3.  In what ways have you hurt yourself--physically, emotionally, or
spiritually?

4.  What can you do to make amends to yourself?

5.  How do you apply the golden rule to your life?

6.  What is your goal for mending your relationships?

There is no right or wrong answers to these, so please just share on any
or all of them that hit you.

Hope to hear from you soon,

Love and hugs,
Cindy

STEP EIGHT ~ PART THREE

******************************************************************************

                                 Step 8

     Made a List of all persons we had harmed and became willing to make
amends to them all.

*******************************************************************************


Shall we talk this week about financial amends now?  This is a touchy one.
By the strictest letter of step 8 do we really harm others by being in
debt to them?  When I think of my financial obligations, I see them mostly
in terms of huge, faceless institutions, Citibank Visa, Chase Manhattan
Mastercard, Ford Discover!  Who am I really harming by having these debts?

No one, as long as I pay them.  Maybe in fact, the only one I'm really
harming by paying these debts is myself because of the huge service
charges.  So it becomes a self amends to get these things paid off.

But to keep in mind the reason behind step 8 and really all the steps, is
to build back our relationships and to clear away the garbage of the past.

So we look at financial amends not just in terms of our credit cards but
other creditors, most of us know what happens to our phone or electricity
when we don't pay those bills, they get turned off.  But what if we needed
work done on our car, or borrowed money from a friend or parent, or if we
hired a contractor, or went to the doctor, or called the plumber, and
couldn't pay them.  What would happen?  Not only would they not do work
for us again, or loan us money but they would also do some damage to
our name around town.  Hard feelings would result and our relationship
with that person would indeed break down and suffer damage.  We would need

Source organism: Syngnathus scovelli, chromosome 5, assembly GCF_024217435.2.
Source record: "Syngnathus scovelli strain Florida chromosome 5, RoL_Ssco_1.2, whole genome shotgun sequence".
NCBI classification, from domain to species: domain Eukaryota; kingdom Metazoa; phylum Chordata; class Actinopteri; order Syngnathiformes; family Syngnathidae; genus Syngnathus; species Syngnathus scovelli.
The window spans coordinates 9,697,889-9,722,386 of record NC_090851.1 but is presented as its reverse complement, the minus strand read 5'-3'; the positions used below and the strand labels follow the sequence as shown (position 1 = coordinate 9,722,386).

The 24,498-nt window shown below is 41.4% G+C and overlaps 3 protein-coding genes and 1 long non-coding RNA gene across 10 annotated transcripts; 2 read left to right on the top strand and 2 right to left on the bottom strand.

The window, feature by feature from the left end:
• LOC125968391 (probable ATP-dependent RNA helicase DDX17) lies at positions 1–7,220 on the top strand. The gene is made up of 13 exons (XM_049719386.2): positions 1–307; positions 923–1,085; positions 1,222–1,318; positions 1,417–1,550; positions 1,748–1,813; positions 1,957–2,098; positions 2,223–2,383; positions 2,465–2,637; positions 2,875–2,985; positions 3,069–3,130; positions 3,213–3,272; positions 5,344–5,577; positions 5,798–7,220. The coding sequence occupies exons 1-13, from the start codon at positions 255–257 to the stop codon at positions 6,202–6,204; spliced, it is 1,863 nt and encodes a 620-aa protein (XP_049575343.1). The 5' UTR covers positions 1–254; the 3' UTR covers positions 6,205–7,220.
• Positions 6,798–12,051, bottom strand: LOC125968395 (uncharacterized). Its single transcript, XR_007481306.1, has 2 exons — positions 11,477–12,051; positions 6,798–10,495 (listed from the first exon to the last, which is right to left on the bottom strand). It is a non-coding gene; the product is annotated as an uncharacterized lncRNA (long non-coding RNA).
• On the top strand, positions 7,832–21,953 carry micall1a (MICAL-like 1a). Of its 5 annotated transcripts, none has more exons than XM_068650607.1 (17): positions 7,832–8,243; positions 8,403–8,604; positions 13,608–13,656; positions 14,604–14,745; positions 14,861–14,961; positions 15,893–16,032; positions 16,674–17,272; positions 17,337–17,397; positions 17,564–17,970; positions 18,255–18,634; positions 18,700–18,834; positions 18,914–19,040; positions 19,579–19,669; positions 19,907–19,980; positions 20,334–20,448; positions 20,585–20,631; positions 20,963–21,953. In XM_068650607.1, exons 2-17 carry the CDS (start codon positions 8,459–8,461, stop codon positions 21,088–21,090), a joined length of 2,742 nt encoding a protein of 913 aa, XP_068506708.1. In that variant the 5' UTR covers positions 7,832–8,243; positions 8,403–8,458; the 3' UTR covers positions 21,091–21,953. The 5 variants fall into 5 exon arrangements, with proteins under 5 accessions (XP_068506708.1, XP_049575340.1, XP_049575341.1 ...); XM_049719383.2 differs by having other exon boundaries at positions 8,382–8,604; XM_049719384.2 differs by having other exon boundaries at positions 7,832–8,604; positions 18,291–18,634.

to make financial amends.

We might also have stolen money or merchandise from an individual or a
store.  In which case we might feel compelled to repay these people or
institutions.  While there is certainly nothing wrong with this, it does
clear our conscious, and in fact we can argue that by stealing from these
people and places we were in fact harming them.  Amends can be made
financial through donations to the organizations involved.  For example,
if as an employee we were involved with theft, say merchandise from a
store in which we worked, then a possible way to repay the theft would be
to donate money to a pet project or charity of the owners.

In college, I stole $20 out of my roommate's drawer in order to buy a
pizza.  When I came to make amends to this roommate, I tried hard to
find her but she had gotten married and moved.   I had conveniently
forgotten her married name.  But I knew she was the member of this one
church so I went there and put the twenty into the collection plate and
said a prayer for her.  I was a non-believer back then and she was always
trying to convert me.  So I'm sure she would have approved of what I did
to make amends to her.

It says in the 12 $ 12 that the amends we say is not for the other person,
but for us and for our continued sobriety (abstinence).  Therefore if it's
to our benefit that we pay the price, then we must do it.  I was recently
made aware of how good it feels to be debt free!  Of course almost at once
my husband and I were back into debt again but they are no longer the
weigh me down type of long term debts they are debts that can be paid off
within a year or six months.  Being rid of those dragging debts is like
becoming aware of cooler weather after a long hot summer!  I suddenly felt
calm and energetic.  It was well worth all the deprivation that my family
went through.  Now we live on a zero balance budget.  If we don't have the
money to go out, we stay home!  No biggy, we'll get more money come
Thursday and then we can go out.

Should we be afraid of prosecution?  What if we stole something big from
a store or employer?  How do we make amends for this when it is something
big that we might go to jail for?  I have heard of people writing a letter
to the store if it was something small that was shop lifted, even if it
happened years earlier, and explained that they had taken the item and
enclosed was a check or money order to cover the amount of the item taken.
If it was an employer and the money was embezzled a payment plan to return
the money is sometimes able to be worked out.  I have never heard of
someone being prosecuted for trying to honestly make financial amends.
Individuals concerned can see that you are sorry and are trying your best
to make things right, especially when you say that you're doing it because